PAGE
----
"Your mother and I think that if the American economy can be billions in debt and still survive, so can you!" That's Rebecca Bloomwood's father talking to her daughter and for me, thats the defining statement for the movie. And this could well be the movie that Barack Obama wanted as a showcase to support his stimulus program and guide US out of debt trap, accumulated over the years. ;-)
Rebecca had a deprived childhood, where her shoes lasted longer than others' as they were bought with her 'mother's prices' instead of 'real prices' which bought shoes that lasted few months. And little surprise, she grew up admiring that little magic card, where you can take home, all-that-you-want from the stores without making any payment. While she became a moving mannequin or display rack of high street fashion, working at a gardening magazine, she kept dreaming about working at Alette, the leading fashion magazine. On the way to her interview, she finds a green scarf, which she desperately wants, but can't pay through all her cards and change, falling 20 bucks short of the magic figure. So, she goes to the hot dog guy on the street to encash a cheque, and ends up getting the money from a stranger (Hugh Dancy).
At the magazine office, she learns that the vacancy at Alette is no more there, as Ms. Long Legs, has been hired. On a tip from the receptionist, she applies for a job in Successful Savings, a financial magazine from the same group. And, as expected, the stranger at hot dog counter, turns out to be quite predictably Luke Brandon, the interviewer here. Terribly ill equipped for the job, she fumbles through the interview. Later, on a drinking session with her roomie, Suze (Krysten Ritter in a good supporting role), she sends out letters to Finance magazine, as well as Alette editors. Her letter gets noticed by Luke and she gets an assignment on credit cards. Still harbouring ambitions to shift to the fashion magazine, she starts writing with an assumed name, The Girl with the green scarf, which becomes hugely popular and so much at that, she becomes a celebrity of sorts in the office, getting noticed by all, including advertisers, marketers and Company promoters.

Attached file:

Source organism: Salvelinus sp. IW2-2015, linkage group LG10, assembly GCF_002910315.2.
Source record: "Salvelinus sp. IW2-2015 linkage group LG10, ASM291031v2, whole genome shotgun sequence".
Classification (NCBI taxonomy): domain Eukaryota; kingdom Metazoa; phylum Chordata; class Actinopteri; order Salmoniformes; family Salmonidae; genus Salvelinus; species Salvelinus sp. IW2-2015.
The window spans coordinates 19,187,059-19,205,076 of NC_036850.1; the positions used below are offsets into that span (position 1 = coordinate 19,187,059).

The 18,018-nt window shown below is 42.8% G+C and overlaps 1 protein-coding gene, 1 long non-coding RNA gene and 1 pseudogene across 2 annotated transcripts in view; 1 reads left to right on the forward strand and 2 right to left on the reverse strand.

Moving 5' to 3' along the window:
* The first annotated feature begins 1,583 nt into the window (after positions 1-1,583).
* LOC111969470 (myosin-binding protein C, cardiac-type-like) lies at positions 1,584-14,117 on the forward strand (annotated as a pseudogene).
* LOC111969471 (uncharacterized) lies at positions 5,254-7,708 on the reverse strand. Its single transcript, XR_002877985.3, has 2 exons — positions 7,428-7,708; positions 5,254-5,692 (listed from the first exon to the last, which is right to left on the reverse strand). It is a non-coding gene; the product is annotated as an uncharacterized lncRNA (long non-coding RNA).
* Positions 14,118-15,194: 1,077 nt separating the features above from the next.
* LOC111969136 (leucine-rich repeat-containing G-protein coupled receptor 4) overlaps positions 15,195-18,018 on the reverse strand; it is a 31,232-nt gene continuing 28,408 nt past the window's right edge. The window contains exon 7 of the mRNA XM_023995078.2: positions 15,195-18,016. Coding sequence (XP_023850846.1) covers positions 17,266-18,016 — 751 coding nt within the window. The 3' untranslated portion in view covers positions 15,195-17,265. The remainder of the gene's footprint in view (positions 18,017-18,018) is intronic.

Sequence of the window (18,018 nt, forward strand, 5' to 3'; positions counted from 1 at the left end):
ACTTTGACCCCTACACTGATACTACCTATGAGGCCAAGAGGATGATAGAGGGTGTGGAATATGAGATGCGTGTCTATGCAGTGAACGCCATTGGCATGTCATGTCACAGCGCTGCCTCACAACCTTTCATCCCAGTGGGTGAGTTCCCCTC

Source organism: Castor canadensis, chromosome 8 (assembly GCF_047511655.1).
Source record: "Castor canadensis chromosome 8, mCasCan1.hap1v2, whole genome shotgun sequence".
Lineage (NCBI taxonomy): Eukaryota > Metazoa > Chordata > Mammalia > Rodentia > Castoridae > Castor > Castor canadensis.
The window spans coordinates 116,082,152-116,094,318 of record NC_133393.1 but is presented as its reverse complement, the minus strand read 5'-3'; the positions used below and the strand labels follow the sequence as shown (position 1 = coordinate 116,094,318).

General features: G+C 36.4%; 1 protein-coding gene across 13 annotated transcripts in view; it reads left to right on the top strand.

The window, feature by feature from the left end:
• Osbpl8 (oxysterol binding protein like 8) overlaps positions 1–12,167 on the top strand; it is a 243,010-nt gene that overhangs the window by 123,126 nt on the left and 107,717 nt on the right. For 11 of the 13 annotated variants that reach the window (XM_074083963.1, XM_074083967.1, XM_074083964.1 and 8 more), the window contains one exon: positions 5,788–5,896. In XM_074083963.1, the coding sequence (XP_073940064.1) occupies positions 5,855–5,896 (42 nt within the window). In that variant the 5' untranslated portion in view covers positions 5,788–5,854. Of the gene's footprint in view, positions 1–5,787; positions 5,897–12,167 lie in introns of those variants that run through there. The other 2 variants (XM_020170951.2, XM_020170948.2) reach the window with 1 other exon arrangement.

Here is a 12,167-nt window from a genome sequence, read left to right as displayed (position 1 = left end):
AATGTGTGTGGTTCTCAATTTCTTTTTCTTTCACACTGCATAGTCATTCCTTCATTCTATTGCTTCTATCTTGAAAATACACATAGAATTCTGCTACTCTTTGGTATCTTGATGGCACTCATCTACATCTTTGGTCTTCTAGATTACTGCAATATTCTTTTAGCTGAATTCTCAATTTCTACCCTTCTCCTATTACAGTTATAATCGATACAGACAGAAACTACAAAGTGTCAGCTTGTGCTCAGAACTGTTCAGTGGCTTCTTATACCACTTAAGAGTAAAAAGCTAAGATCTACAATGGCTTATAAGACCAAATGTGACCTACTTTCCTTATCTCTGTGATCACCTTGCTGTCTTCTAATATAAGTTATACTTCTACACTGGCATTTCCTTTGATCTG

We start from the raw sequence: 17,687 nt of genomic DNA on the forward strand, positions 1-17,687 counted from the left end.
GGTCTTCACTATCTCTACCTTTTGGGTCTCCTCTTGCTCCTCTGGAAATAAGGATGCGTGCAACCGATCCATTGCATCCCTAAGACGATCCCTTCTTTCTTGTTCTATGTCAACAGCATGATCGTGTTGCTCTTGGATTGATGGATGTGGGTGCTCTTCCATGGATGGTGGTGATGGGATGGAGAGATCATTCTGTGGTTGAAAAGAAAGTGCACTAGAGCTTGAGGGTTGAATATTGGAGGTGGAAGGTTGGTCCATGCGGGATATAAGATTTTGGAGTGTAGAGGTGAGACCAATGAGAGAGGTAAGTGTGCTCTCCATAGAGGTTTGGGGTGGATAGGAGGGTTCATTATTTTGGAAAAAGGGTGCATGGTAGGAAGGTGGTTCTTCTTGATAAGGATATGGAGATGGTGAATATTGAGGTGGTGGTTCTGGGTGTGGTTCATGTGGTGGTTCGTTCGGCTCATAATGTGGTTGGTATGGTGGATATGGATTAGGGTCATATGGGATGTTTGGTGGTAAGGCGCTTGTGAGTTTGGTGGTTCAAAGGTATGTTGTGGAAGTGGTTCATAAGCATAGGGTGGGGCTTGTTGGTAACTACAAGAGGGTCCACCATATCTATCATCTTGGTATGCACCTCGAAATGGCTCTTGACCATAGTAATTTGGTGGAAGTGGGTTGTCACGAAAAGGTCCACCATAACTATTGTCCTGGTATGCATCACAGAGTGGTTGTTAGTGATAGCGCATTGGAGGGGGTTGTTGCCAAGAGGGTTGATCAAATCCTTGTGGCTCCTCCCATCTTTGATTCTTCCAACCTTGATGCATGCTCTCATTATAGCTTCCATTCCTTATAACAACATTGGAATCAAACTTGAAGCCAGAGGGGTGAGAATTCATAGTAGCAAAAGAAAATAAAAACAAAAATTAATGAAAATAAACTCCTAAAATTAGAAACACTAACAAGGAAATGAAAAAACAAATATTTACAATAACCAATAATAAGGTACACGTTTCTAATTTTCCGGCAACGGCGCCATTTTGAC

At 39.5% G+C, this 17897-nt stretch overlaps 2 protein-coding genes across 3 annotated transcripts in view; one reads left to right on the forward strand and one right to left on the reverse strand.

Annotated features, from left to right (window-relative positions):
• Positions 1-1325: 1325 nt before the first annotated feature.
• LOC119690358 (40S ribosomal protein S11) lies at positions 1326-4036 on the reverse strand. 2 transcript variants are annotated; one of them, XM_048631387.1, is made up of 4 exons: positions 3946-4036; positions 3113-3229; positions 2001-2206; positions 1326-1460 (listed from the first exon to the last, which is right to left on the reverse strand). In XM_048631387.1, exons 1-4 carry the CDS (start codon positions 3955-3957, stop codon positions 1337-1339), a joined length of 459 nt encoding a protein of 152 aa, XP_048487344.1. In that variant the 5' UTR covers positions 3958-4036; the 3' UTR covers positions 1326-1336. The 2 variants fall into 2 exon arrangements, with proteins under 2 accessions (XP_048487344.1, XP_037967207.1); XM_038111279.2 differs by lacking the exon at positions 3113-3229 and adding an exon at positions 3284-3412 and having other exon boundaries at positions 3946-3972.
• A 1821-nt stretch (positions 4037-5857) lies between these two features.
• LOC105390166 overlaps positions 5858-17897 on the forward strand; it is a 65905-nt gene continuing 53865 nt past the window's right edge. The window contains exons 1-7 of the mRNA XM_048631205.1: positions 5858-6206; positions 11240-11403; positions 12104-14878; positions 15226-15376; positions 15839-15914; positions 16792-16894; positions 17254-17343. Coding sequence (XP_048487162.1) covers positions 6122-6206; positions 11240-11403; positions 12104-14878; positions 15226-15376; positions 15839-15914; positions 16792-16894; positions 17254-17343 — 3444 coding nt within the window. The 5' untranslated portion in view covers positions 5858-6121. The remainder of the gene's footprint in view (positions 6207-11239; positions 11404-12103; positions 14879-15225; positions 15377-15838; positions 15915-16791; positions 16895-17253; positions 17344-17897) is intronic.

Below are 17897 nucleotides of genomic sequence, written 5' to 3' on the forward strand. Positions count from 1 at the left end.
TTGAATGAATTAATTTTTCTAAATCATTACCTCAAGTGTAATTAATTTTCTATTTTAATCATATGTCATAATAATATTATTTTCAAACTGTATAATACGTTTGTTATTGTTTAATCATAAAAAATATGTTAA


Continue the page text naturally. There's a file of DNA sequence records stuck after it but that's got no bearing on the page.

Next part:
In a series of funny incidents, where she goes from one sale temptation to another, and deeper into debt. She is being chased by a collection agent, Derek Smeath, who she tries to desperately avoid and also, hide from her new employer. She even tells Luke, that Mr. smeath is actually, his ex-boyfriend stalking her. Suzy enrols her in a program for shopaholics, but Becks is incorrigible.
As in the modern fairytale, Luke turns out to be heir to a big fortune and son of famous socialite, Eleanor Sherman. He falls for the simplicity of Becks, but Ms. Long Legs tries to put a spanner by exposing her lies at a chat show. But, fairytales are supposed to have happy endings, right? So, all being forgiven...Luke and Becks get together after she redeems herself by doing an auction of all her stuff and paying her debts.
The film's message is simple, and tugs at the right emotional chords from time to time with gems of dialogues like "you and your mother define me" when Becks tells her father, that the RV so much defines him, when he offers to sell the RV to help her daughter.
Isla Fisher is good in her role and Hugh Dancy is just right. Of course, its not a film, which stays with you for long. But, while at the theater, you have a good time. There are some funny moments, and also there are times when you feel sympathy for poor little Becks, saddled in debt. After all, as recent studies show, shopping tugs the same chords in our brains, as addiction does, you can't help feeling a little high after indulging yourself in some unadulterated dose of shopping. Never mind the bills later. Girls, go for the movie, enjoy yourself and ignore the gyan!
P.S. In "my Hindi remake", Kareena gets the role for Becks and maybe, I would consider Chhote Nawab, Saif Khan for Luke's role. Not bad, huh? ;-) Any ideas for the title???